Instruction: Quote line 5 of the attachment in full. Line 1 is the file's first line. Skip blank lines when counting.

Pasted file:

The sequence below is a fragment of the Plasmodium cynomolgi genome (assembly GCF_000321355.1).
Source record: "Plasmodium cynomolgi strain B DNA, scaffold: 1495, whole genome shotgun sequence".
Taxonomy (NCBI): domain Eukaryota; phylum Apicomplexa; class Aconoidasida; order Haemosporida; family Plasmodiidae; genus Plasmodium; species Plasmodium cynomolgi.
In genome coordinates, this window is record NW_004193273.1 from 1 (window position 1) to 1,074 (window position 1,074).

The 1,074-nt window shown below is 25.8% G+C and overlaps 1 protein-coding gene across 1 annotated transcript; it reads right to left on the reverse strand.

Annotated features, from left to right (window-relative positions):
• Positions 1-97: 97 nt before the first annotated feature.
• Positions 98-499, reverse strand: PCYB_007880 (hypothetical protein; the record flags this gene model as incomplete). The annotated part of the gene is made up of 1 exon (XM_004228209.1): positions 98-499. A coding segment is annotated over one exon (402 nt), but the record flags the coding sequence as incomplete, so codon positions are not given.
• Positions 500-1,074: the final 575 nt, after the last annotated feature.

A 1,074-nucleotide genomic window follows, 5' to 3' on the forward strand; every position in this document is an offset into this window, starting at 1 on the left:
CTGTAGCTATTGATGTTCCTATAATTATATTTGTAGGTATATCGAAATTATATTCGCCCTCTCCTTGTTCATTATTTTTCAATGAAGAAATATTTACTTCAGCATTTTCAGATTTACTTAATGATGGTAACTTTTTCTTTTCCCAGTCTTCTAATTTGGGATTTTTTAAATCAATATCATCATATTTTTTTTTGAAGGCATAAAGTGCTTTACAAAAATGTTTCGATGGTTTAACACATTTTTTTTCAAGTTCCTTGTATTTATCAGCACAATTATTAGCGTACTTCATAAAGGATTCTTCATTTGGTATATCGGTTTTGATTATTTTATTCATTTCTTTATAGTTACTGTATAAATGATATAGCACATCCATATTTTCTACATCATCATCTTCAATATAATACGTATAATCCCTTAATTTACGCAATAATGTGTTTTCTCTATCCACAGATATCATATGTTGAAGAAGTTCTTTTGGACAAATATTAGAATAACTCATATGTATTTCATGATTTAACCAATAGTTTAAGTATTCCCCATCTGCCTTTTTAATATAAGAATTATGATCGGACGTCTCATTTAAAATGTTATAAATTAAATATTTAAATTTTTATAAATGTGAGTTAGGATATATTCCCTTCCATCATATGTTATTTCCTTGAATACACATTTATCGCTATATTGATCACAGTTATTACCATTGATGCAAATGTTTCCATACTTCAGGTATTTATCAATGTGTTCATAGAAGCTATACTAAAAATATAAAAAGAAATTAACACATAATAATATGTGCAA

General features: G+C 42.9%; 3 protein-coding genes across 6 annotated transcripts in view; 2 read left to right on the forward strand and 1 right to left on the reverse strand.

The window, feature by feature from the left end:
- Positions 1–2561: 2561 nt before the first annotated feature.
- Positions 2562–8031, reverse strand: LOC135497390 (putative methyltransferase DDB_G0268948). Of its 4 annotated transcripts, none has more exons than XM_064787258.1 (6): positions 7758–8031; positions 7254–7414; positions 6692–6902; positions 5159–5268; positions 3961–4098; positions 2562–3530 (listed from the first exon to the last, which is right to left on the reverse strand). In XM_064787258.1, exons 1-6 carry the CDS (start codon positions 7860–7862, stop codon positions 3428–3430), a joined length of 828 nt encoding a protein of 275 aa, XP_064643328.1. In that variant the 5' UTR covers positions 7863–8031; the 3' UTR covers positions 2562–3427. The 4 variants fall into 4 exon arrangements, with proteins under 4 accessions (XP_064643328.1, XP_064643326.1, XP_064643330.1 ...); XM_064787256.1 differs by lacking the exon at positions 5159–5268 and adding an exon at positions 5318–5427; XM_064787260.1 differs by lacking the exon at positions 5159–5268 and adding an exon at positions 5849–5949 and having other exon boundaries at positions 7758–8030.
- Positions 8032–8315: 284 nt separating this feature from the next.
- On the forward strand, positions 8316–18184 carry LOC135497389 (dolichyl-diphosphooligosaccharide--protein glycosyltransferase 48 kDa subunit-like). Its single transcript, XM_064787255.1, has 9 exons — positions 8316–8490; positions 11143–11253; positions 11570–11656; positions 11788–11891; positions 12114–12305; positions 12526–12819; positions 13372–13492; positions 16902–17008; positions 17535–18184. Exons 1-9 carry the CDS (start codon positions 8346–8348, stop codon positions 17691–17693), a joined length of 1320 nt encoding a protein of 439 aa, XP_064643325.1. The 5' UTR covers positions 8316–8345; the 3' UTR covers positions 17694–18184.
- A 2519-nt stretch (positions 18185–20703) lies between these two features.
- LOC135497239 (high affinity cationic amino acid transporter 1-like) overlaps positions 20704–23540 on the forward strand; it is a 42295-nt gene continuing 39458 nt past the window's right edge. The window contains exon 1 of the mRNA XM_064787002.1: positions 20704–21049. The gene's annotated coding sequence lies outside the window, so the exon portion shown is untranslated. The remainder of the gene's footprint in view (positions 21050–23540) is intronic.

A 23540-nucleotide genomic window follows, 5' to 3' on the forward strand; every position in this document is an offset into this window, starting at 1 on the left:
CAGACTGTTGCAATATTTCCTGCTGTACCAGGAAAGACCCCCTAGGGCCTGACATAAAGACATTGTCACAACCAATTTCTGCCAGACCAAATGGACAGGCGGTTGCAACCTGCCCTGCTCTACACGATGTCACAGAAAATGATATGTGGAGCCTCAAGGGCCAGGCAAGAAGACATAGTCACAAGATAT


The 1,074-nt window shown below is 25.8% G+C and overlaps 1 protein-coding gene across 1 annotated transcript; it reads right to left on the reverse strand.